Abstract

We describe the design trade-offs that are at stake when optimizing few-mode fibers (FMFs) that support a high number ( $\ge$ 6) of LP modes. We particularly detail the design of 6-LP-mode fibers that allow to multiply the capacity by a tenfold factor (two modes being spatially non-degenerate and four modes being two times spatially degenerate). For low-differential-mode-group-delay (low-DMGD) FMFs adapted to strongly-coupled mode-division-multiplexed systems, trench-assisted graded-index-core profiles can be optimized to have Max $\vert$ DMGD $\vert$ <10 ps/km and undesired leaky LP modes appropriately cut off, while all guided LP modes show good robustness (Bend Losses <10 dB/turn at 10 mm bend radius). Such low-DMGD FMFs being sensitive to process variability, we show how fiber concatenations can efficiently compensate for this issue and that values <25 ps/km can realistically be reached. For weakly-coupled FMFs adapted to weakly-coupled mode-division-multiplexed systems, step-index-core profiles can be optimized to have large effective index differences, $\Delta n_{\rm eff}$ , between the LP modes (Min $\vert$ $\Delta n_{\rm eff}$ $\vert$ >1.0 × 10 $^{-3}$ ) to limit mode coupling and $A_{\rm eff}$ >∼100 μm $^2$ to limit intra-mode non-linearity with good mode robustness. For such weakly-coupled FMFs, sensitivity to process variability is small and main characteristics do not significantly change when variations are within the manufacturing tolerances. We also briefly discuss experimental validations.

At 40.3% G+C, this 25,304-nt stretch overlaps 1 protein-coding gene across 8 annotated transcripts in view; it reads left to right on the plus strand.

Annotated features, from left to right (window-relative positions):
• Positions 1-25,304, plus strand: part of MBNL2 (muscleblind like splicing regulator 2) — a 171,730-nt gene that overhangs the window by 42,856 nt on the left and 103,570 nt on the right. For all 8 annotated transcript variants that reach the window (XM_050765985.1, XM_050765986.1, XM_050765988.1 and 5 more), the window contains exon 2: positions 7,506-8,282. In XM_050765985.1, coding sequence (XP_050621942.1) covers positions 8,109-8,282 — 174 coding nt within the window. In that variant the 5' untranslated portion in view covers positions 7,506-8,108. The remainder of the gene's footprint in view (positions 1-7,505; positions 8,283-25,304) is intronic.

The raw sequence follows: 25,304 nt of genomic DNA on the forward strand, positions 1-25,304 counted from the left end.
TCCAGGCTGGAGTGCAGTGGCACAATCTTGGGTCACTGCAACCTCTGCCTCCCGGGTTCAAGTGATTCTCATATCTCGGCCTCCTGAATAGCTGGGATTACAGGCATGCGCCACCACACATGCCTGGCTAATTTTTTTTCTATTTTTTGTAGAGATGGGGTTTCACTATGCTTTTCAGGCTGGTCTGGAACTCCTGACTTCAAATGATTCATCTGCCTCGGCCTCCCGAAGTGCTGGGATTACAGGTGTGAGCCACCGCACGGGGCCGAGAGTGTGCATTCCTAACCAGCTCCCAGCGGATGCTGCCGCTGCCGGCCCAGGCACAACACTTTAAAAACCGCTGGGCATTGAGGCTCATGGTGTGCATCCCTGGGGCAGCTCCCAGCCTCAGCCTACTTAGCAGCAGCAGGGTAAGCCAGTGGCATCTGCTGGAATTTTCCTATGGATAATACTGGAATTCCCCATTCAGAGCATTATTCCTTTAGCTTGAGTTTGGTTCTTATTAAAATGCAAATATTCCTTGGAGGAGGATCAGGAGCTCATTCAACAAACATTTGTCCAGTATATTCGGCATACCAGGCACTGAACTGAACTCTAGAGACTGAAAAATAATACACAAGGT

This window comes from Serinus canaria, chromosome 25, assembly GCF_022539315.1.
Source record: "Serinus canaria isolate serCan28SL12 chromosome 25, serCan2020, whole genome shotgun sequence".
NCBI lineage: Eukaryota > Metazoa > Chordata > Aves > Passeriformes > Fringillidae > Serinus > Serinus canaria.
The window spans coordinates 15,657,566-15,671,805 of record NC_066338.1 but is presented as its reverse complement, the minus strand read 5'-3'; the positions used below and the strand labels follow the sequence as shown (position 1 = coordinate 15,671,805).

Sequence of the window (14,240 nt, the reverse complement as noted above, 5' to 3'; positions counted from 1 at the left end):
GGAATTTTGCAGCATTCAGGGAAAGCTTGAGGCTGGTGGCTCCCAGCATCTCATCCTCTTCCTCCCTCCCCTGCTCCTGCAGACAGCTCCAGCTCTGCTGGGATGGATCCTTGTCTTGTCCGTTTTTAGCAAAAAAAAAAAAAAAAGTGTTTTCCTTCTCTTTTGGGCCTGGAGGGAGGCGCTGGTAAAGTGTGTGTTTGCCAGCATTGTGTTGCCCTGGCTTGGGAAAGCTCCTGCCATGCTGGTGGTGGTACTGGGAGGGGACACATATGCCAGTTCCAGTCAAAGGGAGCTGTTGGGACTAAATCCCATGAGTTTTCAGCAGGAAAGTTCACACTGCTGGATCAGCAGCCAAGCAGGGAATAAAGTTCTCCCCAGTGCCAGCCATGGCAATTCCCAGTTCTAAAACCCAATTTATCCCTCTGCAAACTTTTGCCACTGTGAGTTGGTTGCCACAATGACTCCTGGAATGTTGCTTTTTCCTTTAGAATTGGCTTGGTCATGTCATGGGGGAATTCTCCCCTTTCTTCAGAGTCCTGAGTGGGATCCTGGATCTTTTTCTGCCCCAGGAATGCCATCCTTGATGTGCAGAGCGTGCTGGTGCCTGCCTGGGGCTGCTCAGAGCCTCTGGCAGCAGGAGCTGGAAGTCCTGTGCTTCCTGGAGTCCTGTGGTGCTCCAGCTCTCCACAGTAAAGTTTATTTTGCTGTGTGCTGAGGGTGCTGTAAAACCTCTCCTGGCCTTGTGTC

© 2014 IEEE

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